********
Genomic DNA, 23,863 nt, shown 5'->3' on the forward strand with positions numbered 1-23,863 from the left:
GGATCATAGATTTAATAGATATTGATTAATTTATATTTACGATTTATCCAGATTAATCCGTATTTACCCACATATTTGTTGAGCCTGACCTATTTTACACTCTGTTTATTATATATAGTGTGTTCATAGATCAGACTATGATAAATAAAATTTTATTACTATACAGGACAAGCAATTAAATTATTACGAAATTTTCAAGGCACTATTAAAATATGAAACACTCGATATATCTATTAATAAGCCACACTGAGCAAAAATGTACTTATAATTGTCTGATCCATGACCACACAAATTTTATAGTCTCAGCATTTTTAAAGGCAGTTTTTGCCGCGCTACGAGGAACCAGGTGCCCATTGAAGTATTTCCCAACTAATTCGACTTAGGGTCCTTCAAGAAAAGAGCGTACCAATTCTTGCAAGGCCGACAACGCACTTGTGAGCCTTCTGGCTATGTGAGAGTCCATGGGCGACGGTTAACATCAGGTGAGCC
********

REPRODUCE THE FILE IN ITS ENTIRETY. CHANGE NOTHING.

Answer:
Genomic DNA, 23,863 nt, shown 5'->3' on the forward strand with positions numbered 1-23,863 from the left:
GGATCATAGATTTAATAGATATTGATTAATTTATATTTACGATTTATCCAGATTAATCCGTATTTACCCACATATTTGTTGAGCCTGACCTATTTTACACTCTGTTTATTATATATAGTGTGTTCATAGATCAGACTATGATAAATAAAATTTTATTACTATACAGGACAAGCAATTAAATTATTACGAAATTTTCAAGGCACTATTAAAATATGAAACACTCGATATATCTATTAATAAGCCACACTGAGCAAAAATGTACTTATAATTGTCTGATCCATGACCACACAAATTTTATAGTCTCAGCATTTTTAAAGGCAGTTTTTGCCGCGCTACGAGGAACCAGGTGCCCATTGAAGTATTTCCCAACTAATTCGACTTAGGGTCCTTCAAGAAAAGAGCGTACCAATTCTTGCAAGGCCGACAACGCACTTGTGAGCCTTCTGGCTATGTGAGAGTCCATGGGCGACGGTTAACATCAGGTGAGCC